Donors get to choose the new octopus’s name, and know that they are helping teach the public about marine animals and conservation.

For more information, or to donate an octopus, call (541) 867-0215 or (410) 991-9753.

The HMSC Visitor Center is open from 10 am to 5 p.m. daily through Labor Day weekend. Admission is by donation.

under: free-choice learning, HMSC Visitor Center, marine education, outreach and engagement

Free overnight STEM camp for 7th-8th grade girls

Posted by: | July 10, 2015 Comments Off on Free overnight STEM camp for 7th-8th grade girls |

NEWPORT – Seventh and eighth grade girls on the Oregon Coast can get a taste of what it’s like to be an engineer or marine scientist at a free overnight camp Aug. 17-18 at OSU’s Hatfield Marine Science Center and the neighboring Oregon Coast Aquarium.

Sponsored by the Oregon Coast STEM Hub, the camp will give girls a chance to work with researchers at Hatfield Marine Science Center in the labs and in the field, and enjoy behind-the-scenes tours with women in aquarium careers. They’ll also get to spend the night in the Shark Tunnel at the Oregon Coast Aquarium! Meals are provided.

Registration is limited; learn more and sign up at  http://ow.ly/PrC5W.

under: HMSC Visitor Center, kids, marine education, STEM education, summer activities

Now available: The 2015-16 Oregon Coast Quests Book

Posted by: | July 7, 2015 Comments Off on Now available: The 2015-16 Oregon Coast Quests Book |

The 2015-16 edition of Oregon Sea Grant’s popular Oregon Coasts Quests Book is now available for sale. This 216-page, spiral-bound book features:Quests-book-cover

Directions for 24 Quests
Updates to existing Quests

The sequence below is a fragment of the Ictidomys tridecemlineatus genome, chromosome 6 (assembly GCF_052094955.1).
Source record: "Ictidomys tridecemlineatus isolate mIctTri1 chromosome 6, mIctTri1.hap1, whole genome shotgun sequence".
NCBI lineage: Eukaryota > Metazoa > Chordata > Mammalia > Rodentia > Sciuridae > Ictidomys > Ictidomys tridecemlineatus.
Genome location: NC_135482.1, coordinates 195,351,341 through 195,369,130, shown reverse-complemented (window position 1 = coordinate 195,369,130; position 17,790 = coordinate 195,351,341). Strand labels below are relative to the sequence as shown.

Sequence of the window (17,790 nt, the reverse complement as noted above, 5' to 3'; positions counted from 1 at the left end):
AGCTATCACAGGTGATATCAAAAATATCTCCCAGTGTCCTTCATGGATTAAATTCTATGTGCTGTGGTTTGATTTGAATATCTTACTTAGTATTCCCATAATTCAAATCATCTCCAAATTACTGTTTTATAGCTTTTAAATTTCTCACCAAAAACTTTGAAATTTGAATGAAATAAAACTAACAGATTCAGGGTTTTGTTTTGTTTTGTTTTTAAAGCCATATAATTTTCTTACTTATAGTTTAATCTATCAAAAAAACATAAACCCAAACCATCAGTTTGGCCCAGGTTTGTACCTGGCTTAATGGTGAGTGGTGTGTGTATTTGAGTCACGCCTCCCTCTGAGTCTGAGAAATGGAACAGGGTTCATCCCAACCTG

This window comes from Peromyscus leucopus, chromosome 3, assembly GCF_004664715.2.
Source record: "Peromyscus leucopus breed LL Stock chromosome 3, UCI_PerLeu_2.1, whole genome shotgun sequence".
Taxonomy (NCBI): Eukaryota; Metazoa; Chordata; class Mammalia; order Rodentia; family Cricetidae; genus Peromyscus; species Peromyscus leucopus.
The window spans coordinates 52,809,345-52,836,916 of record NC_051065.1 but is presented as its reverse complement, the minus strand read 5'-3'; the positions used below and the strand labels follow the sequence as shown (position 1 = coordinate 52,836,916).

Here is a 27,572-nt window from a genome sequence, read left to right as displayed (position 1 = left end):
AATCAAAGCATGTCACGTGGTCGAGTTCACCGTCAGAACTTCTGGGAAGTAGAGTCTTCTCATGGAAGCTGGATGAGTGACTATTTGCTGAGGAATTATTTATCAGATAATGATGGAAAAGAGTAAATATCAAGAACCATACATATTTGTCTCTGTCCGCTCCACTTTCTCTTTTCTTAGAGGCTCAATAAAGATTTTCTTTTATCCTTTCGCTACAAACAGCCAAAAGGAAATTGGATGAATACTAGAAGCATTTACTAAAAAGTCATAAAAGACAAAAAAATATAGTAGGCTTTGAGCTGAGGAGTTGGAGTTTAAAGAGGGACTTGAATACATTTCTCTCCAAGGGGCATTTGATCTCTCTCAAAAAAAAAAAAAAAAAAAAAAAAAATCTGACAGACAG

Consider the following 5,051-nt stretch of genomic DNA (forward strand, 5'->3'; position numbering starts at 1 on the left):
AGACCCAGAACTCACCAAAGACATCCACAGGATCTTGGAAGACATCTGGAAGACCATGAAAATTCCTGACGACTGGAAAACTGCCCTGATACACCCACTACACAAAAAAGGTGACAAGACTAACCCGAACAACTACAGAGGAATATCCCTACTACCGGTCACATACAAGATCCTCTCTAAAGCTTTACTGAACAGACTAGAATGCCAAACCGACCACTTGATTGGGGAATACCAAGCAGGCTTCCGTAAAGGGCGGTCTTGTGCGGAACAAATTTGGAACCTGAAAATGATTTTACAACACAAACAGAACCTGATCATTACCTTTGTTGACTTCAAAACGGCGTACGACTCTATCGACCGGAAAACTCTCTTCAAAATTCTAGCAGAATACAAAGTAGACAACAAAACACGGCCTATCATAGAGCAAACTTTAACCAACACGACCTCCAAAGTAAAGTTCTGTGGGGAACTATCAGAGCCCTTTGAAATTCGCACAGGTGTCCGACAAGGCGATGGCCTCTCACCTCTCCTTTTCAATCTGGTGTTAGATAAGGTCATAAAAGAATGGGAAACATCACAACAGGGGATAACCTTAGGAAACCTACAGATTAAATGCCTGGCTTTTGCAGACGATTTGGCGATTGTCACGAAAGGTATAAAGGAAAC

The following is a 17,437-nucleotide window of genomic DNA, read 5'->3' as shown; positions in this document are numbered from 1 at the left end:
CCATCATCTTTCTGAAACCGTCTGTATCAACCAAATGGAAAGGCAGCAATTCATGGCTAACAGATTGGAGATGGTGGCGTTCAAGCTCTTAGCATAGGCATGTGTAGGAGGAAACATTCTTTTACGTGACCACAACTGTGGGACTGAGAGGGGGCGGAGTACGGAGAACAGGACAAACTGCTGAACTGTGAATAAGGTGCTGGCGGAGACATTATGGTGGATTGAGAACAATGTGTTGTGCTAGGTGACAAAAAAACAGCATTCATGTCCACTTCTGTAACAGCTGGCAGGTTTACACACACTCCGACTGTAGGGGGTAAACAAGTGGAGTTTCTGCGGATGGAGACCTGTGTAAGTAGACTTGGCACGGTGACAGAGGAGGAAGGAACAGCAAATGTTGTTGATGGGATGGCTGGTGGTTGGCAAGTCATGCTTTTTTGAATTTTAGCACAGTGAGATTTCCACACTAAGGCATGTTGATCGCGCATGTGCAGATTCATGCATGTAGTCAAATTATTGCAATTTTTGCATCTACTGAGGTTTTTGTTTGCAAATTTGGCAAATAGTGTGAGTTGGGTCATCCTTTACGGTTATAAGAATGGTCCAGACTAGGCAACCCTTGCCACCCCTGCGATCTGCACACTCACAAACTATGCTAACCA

Two brand-new Quests
Ten Quests created by youth
Quests in four Oregon counties (Lincoln, Coos, Curry, and Benton)
One Quest with directions in both English and Spanish

The book retails for $10 and is being sold by booksellers around the state. To find out where you can buy a copy, visit the booksellers page on the Quests website: http://hmsc.oregonstate.edu/quests. If you happen to be or know of a bookseller interested in selling Quest books, please contact OregonCoastQuests@oregonstate.edu for ordering information.

Find us on Facebook
Oregon Coast Quests now has a Facebook page, where you can get updates, “like” the page, and share your Questing adventures with friends and neighbors: https://www.facebook.com/OregonCoastQuests

Happy Questing!

under: environment, Facebook, free-choice learning, kids, marine education, marine science, news, Northwest history, ocean literacy, Oregon Sea Grant, Oregon State University, outreach and engagement, publications, science education, summer activities, watersheds
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Upcoming “Dock Shop” walks take the mystery out of buying fresh seafood

Posted by: | July 6, 2015 Comments Off on Upcoming “Dock Shop” walks take the mystery out of buying fresh seafood |

NEWPORT – Want to learn more about the seafood caught off the Oregon coast – and have a chance to buy some while you’re at it? Join Oregon Sea Grant for a series of “Dock Shop” guided tours on July 10, 16, 22 and 28 at Newport’s commercial fishing port.

Led by Ruby Moon,  Oregon Sea Grant Extension fisheries specialist, the walks start at the entrance of Port Dock 5, across SE Bay Boulevard from Local Ocean restaurant at noon each date. They last from 1-2 hours, depending on what vessels are in port and who’s selling what.

Moon will lead the walks while talking about what seafood is in season, what local boats fish for and how, vessel types, fishing practices and sustainability.

Those interested in buying seafood should bring cash and a cooler with ice. Comfortable shoes with good traction are a must! There is no charge for taking part in the walk.

Learn more:

under: Oregon Sea Grant